This story was updated at 8:45 a.m. March 6 to include more details on pilot compensation.
The Air Force’s pilot corps is shrinking.
The service was 1,907 pilots short of its 21,000-person goal for manned aircraft as of October, according to the latest data provided to Air Force Times. That’s nearly 260 more open pilot slots than it had at the end of 2021.
A web of factors that include commercial airline hiring, military flight instructor shortages, changes in the U.S. war footing abroad, and the Air Force’s shrinking fleet has entangled the service into a long-running pilot shortfall that makes the service more vulnerable in a potential crisis. It has also snagged the Air Force’s policy shops that rely on a deep bench of expert pilots to shape the future force.
“We are managing our way through this, but it is something we are addressing,” Air Force Secretary Frank Kendall told lawmakers last May.
The service has nibbled at the edges of a 2,000-pilot shortage for years. Each year, it hopes to employ about 13,000 active duty pilots overall, plus another 8,000 or so in the Air National Guard and Air Force Reserve.
On the active duty side, the Air Force wants 741 more people to meet its goal of about 13,000 pilots, That means about 6% of active duty pilot slots sit empty and most of those job openings are in the fighter community, service spokesperson Rose Riley said. About 80 spots are available on other airframes.
The Guard and Reserve have an even wider gap, which has held steady at about 1,200 airmen across the two components. About 15% of Guard and Reserve pilot jobs are vacant.
In a crisis, defense leaders would likely call on those units first to round out active duty deployments. In addition, a shortage within the reserve component creates a thinner bench of experienced part-time airmen without sure replacements in tow.
Heather Penney, a defense expert at the Air and Space Forces Association’s Mitchell Institute for Aerospace Studies, argues the service’s plan to retire hundreds more aircraft without readily apparent replacements will make matters worse.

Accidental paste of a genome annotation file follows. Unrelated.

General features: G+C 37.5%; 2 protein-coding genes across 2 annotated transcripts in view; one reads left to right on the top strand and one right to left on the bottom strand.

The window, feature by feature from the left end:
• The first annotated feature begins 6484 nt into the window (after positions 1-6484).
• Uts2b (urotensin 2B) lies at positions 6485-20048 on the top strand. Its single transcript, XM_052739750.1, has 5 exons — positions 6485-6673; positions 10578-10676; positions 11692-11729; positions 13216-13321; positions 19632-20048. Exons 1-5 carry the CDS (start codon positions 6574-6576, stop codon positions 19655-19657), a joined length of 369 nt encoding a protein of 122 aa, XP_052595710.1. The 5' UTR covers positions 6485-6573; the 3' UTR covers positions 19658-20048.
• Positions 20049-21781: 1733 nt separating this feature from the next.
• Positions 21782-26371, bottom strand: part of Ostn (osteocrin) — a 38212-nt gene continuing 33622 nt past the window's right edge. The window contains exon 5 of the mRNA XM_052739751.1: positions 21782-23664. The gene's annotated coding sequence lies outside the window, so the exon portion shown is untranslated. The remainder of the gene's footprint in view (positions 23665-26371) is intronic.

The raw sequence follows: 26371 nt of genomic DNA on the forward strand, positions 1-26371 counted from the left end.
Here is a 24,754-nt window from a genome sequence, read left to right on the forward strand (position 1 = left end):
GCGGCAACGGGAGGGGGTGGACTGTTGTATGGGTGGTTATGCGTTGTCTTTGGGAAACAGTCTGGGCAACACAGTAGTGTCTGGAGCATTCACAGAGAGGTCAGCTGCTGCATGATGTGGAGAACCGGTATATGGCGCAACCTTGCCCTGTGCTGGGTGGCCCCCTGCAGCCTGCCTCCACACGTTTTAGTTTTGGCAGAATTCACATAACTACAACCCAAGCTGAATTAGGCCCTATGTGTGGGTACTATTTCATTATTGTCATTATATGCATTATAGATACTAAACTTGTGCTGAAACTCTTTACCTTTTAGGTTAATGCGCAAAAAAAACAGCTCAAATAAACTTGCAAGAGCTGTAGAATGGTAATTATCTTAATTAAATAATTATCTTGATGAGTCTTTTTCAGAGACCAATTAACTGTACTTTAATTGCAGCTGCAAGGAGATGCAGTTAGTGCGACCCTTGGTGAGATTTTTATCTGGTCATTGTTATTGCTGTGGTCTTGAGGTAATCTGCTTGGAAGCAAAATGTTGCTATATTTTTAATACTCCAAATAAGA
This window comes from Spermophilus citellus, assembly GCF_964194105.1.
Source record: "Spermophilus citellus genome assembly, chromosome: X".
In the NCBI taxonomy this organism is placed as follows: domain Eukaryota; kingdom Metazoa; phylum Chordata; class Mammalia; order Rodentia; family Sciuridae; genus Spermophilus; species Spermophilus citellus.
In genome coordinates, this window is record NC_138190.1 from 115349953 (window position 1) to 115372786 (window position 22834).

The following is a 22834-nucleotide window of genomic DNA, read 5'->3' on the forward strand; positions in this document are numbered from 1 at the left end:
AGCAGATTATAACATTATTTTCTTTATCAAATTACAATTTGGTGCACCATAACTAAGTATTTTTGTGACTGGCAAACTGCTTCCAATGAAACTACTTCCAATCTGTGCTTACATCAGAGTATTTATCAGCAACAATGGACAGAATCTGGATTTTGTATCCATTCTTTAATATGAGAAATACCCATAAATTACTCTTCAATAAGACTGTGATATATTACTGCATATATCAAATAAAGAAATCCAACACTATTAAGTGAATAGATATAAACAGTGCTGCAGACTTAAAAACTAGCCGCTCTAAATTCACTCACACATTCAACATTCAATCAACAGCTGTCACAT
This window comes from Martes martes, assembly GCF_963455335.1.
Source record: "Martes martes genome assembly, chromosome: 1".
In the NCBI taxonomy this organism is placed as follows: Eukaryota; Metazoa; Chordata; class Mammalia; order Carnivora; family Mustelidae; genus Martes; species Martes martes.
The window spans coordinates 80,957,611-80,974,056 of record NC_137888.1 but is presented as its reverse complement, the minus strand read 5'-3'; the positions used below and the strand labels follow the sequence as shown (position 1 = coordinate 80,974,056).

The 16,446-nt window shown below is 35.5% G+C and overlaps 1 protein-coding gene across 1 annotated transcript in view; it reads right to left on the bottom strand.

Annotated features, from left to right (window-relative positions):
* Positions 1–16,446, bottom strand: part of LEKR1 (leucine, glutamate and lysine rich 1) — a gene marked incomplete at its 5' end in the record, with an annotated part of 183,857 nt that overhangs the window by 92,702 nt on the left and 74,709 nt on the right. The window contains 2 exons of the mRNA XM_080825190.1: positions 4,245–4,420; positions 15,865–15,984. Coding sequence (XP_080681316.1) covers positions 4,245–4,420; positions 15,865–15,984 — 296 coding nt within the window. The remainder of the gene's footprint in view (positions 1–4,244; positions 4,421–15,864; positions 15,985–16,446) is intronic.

“In the 1990s, they divested too many aircraft, they closed down too many pilot training bases,” she said. “They simply don’t have the capacity to produce the number of pilots that they need, and they don’t have the aircraft required to absorb the pilots they do create.”
Air Force officials have seen hints of progress. The service closed out fiscal 2022 with about 200 more active duty pilots than it had three years earlier. Now, though, military officials and civilian experts alike argue the Pentagon needs to amass a more robust pilot corps to prepare for the next conflict.
Fighting the airlines for pilots
The Air Force’s efforts to bolster its number of pilots is hindered by two factors. First, the service spent more than two decades of war in Afghanistan, Iraq and Syria, where pilots were worn out by nonstop deployment. At the same time, Air Force leaders must counter the headwinds of robust civilian-sector employment.
Second, most active duty pilots head into the private sector in their mid-30s, after amassing about 10 years of flight experience, Riley said. At that point in their career, airmen make about $135,000 a year in base pay and other financial benefits, plus bonuses and combat pay. This can make them attractive candidates for commercial airlines, which are also starving for workers. There, former airmen can fly for higher pay and less paperwork and other extraneous duties.
The 12 major U.S. airlines — Alaska, Allegiant, American, Atlas, Delta, FedEx, Frontier, JetBlue, Southwest, Spirit, United and UPS — hired more than 13,000 pilots in 2022, according to data compiled by the consulting firm Future and Active Pilot Advisors.
That’s more than the previous three years combined, and the largest single-year hiring spree since 1990.